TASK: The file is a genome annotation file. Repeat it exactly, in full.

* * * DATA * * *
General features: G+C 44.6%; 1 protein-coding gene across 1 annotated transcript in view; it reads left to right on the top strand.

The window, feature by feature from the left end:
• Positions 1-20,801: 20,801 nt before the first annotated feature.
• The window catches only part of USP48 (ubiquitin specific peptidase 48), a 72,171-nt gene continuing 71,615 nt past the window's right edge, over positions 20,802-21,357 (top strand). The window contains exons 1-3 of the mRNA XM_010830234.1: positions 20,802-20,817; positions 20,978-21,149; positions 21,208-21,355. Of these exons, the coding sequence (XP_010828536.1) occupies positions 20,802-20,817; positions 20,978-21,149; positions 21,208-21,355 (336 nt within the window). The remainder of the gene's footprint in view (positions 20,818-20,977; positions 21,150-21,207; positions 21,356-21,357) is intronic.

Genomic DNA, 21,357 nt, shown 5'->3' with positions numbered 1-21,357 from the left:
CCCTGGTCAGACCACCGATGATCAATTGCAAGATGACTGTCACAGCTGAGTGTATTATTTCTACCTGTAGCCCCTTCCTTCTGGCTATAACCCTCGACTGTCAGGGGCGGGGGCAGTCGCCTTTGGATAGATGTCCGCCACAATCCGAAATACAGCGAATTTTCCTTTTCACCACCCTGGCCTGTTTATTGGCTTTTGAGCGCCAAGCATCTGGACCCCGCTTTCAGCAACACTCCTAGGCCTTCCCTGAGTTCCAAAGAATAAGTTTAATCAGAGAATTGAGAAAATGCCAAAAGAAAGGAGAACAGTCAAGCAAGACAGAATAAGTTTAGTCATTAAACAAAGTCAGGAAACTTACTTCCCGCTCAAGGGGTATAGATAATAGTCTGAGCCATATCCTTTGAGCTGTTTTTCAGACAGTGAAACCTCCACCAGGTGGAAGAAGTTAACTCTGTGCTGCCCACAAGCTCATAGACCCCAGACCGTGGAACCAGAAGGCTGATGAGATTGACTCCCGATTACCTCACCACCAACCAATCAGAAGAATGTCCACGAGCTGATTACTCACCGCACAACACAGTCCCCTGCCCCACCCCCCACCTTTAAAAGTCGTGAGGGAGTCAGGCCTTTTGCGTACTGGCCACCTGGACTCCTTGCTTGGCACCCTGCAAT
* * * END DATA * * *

General features: G+C 44.6%; 1 protein-coding gene across 1 annotated transcript in view; it reads left to right on the top strand.

The window, feature by feature from the left end:
• Positions 1-20,801: 20,801 nt before the first annotated feature.
• The window catches only part of USP48 (ubiquitin specific peptidase 48), a 72,171-nt gene continuing 71,615 nt past the window's right edge, over positions 20,802-21,357 (top strand). The window contains exons 1-3 of the mRNA XM_010830234.1: positions 20,802-20,817; positions 20,978-21,149; positions 21,208-21,355. Of these exons, the coding sequence (XP_010828536.1) occupies positions 20,802-20,817; positions 20,978-21,149; positions 21,208-21,355 (336 nt within the window). The remainder of the gene's footprint in view (positions 20,818-20,977; positions 21,150-21,207; positions 21,356-21,357) is intronic.

Genomic DNA, 21,357 nt, shown 5'->3' with positions numbered 1-21,357 from the left:
CCCTGGTCAGACCACCGATGATCAATTGCAAGATGACTGTCACAGCTGAGTGTATTATTTCTACCTGTAGCCCCTTCCTTCTGGCTATAACCCTCGACTGTCAGGGGCGGGGGCAGTCGCCTTTGGATAGATGTCCGCCACAATCCGAAATACAGCGAATTTTCCTTTTCACCACCCTGGCCTGTTTATTGGCTTTTGAGCGCCAAGCATCTGGACCCCGCTTTCAGCAACACTCCTAGGCCTTCCCTGAGTTCCAAAGAATAAGTTTAATCAGAGAATTGAGAAAATGCCAAAAGAAAGGAGAACAGTCAAGCAAGACAGAATAAGTTTAGTCATTAAACAAAGTCAGGAAACTTACTTCCCGCTCAAGGGGTATAGATAATAGTCTGAGCCATATCCTTTGAGCTGTTTTTCAGACAGTGAAACCTCCACCAGGTGGAAGAAGTTAACTCTGTGCTGCCCACAAGCTCATAGACCCCAGACCGTGGAACCAGAAGGCTGATGAGATTGACTCCCGATTACCTCACCACCAACCAATCAGAAGAATGTCCACGAGCTGATTACTCACCGCACAACACAGTCCCCTGCCCCACCCCCCACCTTTAAAAGTCGTGAGGGAGTCAGGCCTTTTGCGTACTGGCCACCTGGACTCCTTGCTTGGCACCCTGCAAT